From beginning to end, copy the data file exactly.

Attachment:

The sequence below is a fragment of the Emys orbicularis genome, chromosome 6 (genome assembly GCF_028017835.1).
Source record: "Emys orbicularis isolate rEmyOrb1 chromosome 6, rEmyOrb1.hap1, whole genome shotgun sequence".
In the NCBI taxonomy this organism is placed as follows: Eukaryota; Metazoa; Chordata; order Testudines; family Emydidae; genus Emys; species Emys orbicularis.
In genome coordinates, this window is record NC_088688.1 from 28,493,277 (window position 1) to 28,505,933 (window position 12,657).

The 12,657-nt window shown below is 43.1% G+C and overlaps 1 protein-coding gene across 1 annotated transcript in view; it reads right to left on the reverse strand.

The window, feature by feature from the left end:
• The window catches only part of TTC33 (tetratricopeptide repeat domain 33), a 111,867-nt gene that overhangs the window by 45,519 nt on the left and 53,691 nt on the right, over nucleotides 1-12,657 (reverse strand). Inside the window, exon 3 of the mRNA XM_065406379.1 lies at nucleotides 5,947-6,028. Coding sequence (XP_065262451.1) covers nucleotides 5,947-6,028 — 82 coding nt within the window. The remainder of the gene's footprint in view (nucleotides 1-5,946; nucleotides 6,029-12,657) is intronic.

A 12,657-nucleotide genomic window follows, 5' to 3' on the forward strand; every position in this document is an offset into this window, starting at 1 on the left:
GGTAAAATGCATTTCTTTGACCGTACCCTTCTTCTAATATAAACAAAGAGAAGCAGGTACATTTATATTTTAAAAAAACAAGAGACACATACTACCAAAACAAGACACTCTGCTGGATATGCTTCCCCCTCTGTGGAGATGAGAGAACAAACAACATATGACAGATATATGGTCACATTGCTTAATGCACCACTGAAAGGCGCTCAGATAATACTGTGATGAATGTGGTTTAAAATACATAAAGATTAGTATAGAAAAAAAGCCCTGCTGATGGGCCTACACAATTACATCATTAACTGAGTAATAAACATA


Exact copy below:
The sequence below is a fragment of the Emys orbicularis genome, chromosome 6 (genome assembly GCF_028017835.1).
Source record: "Emys orbicularis isolate rEmyOrb1 chromosome 6, rEmyOrb1.hap1, whole genome shotgun sequence".
In the NCBI taxonomy this organism is placed as follows: Eukaryota; Metazoa; Chordata; order Testudines; family Emydidae; genus Emys; species Emys orbicularis.
In genome coordinates, this window is record NC_088688.1 from 28,493,277 (window position 1) to 28,505,933 (window position 12,657).

The 12,657-nt window shown below is 43.1% G+C and overlaps 1 protein-coding gene across 1 annotated transcript in view; it reads right to left on the reverse strand.

The window, feature by feature from the left end:
• The window catches only part of TTC33 (tetratricopeptide repeat domain 33), a 111,867-nt gene that overhangs the window by 45,519 nt on the left and 53,691 nt on the right, over nucleotides 1-12,657 (reverse strand). Inside the window, exon 3 of the mRNA XM_065406379.1 lies at nucleotides 5,947-6,028. Coding sequence (XP_065262451.1) covers nucleotides 5,947-6,028 — 82 coding nt within the window. The remainder of the gene's footprint in view (nucleotides 1-5,946; nucleotides 6,029-12,657) is intronic.

A 12,657-nucleotide genomic window follows, 5' to 3' on the forward strand; every position in this document is an offset into this window, starting at 1 on the left:
GGTAAAATGCATTTCTTTGACCGTACCCTTCTTCTAATATAAACAAAGAGAAGCAGGTACATTTATATTTTAAAAAAACAAGAGACACATACTACCAAAACAAGACACTCTGCTGGATATGCTTCCCCCTCTGTGGAGATGAGAGAACAAACAACATATGACAGATATATGGTCACATTGCTTAATGCACCACTGAAAGGCGCTCAGATAATACTGTGATGAATGTGGTTTAAAATACATAAAGATTAGTATAGAAAAAAAGCCCTGCTGATGGGCCTACACAATTACATCATTAACTGAGTAATAAACATA